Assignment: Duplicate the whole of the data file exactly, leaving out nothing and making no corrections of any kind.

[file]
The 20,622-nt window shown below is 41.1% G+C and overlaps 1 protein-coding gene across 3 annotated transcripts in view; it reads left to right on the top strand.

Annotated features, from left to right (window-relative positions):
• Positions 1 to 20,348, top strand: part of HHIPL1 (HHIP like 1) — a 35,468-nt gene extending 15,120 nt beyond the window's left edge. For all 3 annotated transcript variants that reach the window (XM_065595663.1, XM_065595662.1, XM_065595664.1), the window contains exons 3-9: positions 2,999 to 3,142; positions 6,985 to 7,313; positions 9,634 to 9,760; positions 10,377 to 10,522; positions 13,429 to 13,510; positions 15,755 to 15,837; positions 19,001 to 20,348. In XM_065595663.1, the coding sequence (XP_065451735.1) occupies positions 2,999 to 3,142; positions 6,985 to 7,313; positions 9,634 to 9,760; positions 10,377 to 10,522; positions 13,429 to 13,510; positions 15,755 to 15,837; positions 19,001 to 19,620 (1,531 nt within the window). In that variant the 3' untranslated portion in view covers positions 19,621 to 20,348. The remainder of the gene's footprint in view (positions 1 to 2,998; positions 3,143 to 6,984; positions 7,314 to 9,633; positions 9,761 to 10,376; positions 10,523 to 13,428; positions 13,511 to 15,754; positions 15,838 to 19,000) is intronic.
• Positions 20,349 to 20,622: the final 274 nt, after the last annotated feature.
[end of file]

The 20,622-nt window shown below is 41.1% G+C and overlaps 1 protein-coding gene across 3 annotated transcripts in view; it reads left to right on the top strand.

Annotated features, from left to right (window-relative positions):
• Positions 1 to 20,348, top strand: part of HHIPL1 (HHIP like 1) — a 35,468-nt gene extending 15,120 nt beyond the window's left edge. For all 3 annotated transcript variants that reach the window (XM_065595663.1, XM_065595662.1, XM_065595664.1), the window contains exons 3-9: positions 2,999 to 3,142; positions 6,985 to 7,313; positions 9,634 to 9,760; positions 10,377 to 10,522; positions 13,429 to 13,510; positions 15,755 to 15,837; positions 19,001 to 20,348. In XM_065595663.1, the coding sequence (XP_065451735.1) occupies positions 2,999 to 3,142; positions 6,985 to 7,313; positions 9,634 to 9,760; positions 10,377 to 10,522; positions 13,429 to 13,510; positions 15,755 to 15,837; positions 19,001 to 19,620 (1,531 nt within the window). In that variant the 3' untranslated portion in view covers positions 19,621 to 20,348. The remainder of the gene's footprint in view (positions 1 to 2,998; positions 3,143 to 6,984; positions 7,314 to 9,633; positions 9,761 to 10,376; positions 10,523 to 13,428; positions 13,511 to 15,754; positions 15,838 to 19,000) is intronic.
• Positions 20,349 to 20,622: the final 274 nt, after the last annotated feature.